After a student staffer censored Harambe gorilla memes and called them “rape culture,” all RAs at Clemson University are now required to undergo free-speech training.

The Jan. 10 training acknowledged the broad First Amendment protections for speech, which include protections for “hate speech” –- a fact surprising to many students, one RA in attendance told College Fix.

Clemson’s director of residential living told RAs that they were forbidden from asking students to remove items from their doors or rooms, even if they could be deemed offensive.

That includes acronyms that spell “Hoe,” as well as pictures of alcohol or drug paraphernalia, the director of residential living said, offering examples. For something like the Confederate flag, RAs were encouraged to begin a conversation with the student resident.

Such training may come as a relief to Clemson students, who pushed back against RAs’ Harambe ban last fall. Emails reviewed exclusively by Heat Street earlier this month showed that one concerned student noted his First Amendment rights, saying, “I feel this ban is infringing upon this right.”

Harambe memes surged in popularity last year as young people around the world found amusement in playfully mocking the death of the gorilla, who was tragically shot and killed at Cincinnati’s zoo after a four year old boy entered his enclosure. The boy survived with minor injuries.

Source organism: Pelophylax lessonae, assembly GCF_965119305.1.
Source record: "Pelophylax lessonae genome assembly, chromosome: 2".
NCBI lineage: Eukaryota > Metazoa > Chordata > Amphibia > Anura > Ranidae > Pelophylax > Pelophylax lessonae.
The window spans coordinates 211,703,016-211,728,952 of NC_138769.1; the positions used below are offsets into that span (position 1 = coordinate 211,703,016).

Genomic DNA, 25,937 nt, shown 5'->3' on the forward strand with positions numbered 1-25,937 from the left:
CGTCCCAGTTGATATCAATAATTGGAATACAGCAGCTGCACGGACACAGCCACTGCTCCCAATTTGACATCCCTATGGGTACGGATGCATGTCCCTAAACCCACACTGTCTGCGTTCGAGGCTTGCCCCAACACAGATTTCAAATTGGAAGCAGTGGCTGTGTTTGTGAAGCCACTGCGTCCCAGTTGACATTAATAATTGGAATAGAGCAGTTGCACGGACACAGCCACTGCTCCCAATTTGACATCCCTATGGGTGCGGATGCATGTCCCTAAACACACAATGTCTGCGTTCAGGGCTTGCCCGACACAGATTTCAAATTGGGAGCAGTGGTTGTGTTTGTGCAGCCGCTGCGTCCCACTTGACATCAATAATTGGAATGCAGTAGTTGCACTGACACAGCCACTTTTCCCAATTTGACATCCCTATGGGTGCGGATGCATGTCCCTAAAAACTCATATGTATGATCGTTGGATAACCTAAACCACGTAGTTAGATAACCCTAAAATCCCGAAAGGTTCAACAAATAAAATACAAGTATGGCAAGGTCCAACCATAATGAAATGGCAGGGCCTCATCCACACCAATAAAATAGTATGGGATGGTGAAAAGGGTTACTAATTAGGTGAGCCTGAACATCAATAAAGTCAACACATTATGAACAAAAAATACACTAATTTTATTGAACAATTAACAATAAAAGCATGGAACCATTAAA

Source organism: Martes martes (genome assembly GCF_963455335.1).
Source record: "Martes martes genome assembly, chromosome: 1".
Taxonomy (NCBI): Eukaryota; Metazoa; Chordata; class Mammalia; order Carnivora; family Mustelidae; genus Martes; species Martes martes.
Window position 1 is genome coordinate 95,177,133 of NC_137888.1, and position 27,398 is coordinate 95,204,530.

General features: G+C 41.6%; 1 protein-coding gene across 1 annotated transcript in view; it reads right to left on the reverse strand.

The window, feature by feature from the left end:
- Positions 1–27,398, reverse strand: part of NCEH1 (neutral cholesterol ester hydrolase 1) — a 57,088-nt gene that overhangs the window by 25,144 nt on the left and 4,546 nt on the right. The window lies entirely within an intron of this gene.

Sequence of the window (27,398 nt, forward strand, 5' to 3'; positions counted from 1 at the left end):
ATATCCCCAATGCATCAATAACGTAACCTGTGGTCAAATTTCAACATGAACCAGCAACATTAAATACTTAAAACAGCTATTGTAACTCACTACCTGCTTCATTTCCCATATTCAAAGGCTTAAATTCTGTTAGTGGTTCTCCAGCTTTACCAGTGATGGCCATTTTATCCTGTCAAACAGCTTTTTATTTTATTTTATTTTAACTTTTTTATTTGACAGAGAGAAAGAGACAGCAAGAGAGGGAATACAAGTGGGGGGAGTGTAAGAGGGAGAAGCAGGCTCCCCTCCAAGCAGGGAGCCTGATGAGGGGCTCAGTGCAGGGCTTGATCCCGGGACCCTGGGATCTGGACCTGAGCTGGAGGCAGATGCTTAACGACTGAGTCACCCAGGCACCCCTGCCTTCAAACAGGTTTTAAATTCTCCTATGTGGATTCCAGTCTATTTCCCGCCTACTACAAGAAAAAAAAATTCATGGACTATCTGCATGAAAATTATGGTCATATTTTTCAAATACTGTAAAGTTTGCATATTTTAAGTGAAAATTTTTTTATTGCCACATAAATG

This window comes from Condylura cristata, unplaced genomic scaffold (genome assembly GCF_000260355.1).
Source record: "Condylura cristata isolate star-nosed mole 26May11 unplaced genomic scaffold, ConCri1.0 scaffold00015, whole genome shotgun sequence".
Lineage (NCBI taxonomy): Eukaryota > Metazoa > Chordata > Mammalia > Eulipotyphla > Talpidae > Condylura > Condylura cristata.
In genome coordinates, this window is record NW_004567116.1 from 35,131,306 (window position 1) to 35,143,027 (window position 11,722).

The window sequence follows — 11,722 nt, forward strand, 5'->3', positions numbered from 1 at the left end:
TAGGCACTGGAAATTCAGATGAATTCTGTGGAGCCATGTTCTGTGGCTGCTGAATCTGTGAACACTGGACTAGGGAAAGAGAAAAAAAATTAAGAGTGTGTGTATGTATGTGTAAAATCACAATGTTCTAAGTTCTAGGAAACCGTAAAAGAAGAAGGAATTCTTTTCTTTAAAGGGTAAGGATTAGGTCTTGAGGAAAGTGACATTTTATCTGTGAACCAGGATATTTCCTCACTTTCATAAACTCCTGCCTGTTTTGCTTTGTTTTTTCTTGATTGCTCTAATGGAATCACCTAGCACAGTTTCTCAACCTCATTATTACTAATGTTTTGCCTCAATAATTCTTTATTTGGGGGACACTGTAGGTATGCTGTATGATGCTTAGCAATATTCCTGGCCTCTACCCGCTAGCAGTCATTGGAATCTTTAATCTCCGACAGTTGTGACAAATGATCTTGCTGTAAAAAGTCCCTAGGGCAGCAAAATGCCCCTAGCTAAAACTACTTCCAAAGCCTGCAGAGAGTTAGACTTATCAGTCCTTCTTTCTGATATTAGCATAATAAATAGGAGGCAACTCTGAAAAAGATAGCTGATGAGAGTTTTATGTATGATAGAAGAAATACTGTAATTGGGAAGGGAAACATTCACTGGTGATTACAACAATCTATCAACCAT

At Clemson, at least one RA involved in the controversy seemed to view free speech as a secondary consideration.

“If I’m being honest, the fact that I have to deal with this nonsense pisses me off, but I know that I still have to put my helping hat on and address these students … These students don’t seem to understand that these memes can be offending or triggering other people in their community. Their only concern is that they feel like they are having some type of right taken away from them,” the student staffer wrote.

College Fix reports that not all of Clemson’s RAs were comfortable during the free speech training.

In a recording of the training session, the director of residential living asked RAs to raise their hand “if you’re experiencing any cognitive dissonance during this conversation … if you’re having any emotions, if you’re having conflicting feelings or thoughts.” A couple of hands shot straight up, College Fix says.

Jillian Kay Melchior writes for Heat Street and is a fellow for the Steamboat Institute and the Independent Women’s Forum.